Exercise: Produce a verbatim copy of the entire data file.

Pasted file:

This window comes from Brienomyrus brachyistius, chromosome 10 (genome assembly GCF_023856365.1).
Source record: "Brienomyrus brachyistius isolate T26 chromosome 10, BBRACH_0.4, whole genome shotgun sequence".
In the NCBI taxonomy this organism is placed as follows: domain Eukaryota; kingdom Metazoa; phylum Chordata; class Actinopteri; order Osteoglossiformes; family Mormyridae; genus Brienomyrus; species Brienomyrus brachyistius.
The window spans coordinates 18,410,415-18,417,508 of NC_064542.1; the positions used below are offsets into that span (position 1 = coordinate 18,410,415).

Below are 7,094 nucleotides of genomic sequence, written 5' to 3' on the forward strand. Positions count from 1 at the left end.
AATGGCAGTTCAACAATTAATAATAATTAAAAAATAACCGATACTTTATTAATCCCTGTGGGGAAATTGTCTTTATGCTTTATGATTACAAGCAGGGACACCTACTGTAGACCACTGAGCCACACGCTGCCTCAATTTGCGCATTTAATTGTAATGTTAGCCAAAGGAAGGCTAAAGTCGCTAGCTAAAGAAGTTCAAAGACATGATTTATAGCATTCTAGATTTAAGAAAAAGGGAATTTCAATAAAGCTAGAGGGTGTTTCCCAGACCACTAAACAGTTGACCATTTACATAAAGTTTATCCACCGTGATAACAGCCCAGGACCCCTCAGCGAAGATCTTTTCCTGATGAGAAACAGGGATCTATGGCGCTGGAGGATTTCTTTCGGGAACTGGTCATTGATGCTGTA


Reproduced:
This window comes from Brienomyrus brachyistius, chromosome 10 (genome assembly GCF_023856365.1).
Source record: "Brienomyrus brachyistius isolate T26 chromosome 10, BBRACH_0.4, whole genome shotgun sequence".
In the NCBI taxonomy this organism is placed as follows: domain Eukaryota; kingdom Metazoa; phylum Chordata; class Actinopteri; order Osteoglossiformes; family Mormyridae; genus Brienomyrus; species Brienomyrus brachyistius.
The window spans coordinates 18,410,415-18,417,508 of NC_064542.1; the positions used below are offsets into that span (position 1 = coordinate 18,410,415).

Below are 7,094 nucleotides of genomic sequence, written 5' to 3' on the forward strand. Positions count from 1 at the left end.
AATGGCAGTTCAACAATTAATAATAATTAAAAAATAACCGATACTTTATTAATCCCTGTGGGGAAATTGTCTTTATGCTTTATGATTACAAGCAGGGACACCTACTGTAGACCACTGAGCCACACGCTGCCTCAATTTGCGCATTTAATTGTAATGTTAGCCAAAGGAAGGCTAAAGTCGCTAGCTAAAGAAGTTCAAAGACATGATTTATAGCATTCTAGATTTAAGAAAAAGGGAATTTCAATAAAGCTAGAGGGTGTTTCCCAGACCACTAAACAGTTGACCATTTACATAAAGTTTATCCACCGTGATAACAGCCCAGGACCCCTCAGCGAAGATCTTTTCCTGATGAGAAACAGGGATCTATGGCGCTGGAGGATTTCTTTCGGGAACTGGTCATTGATGCTGTA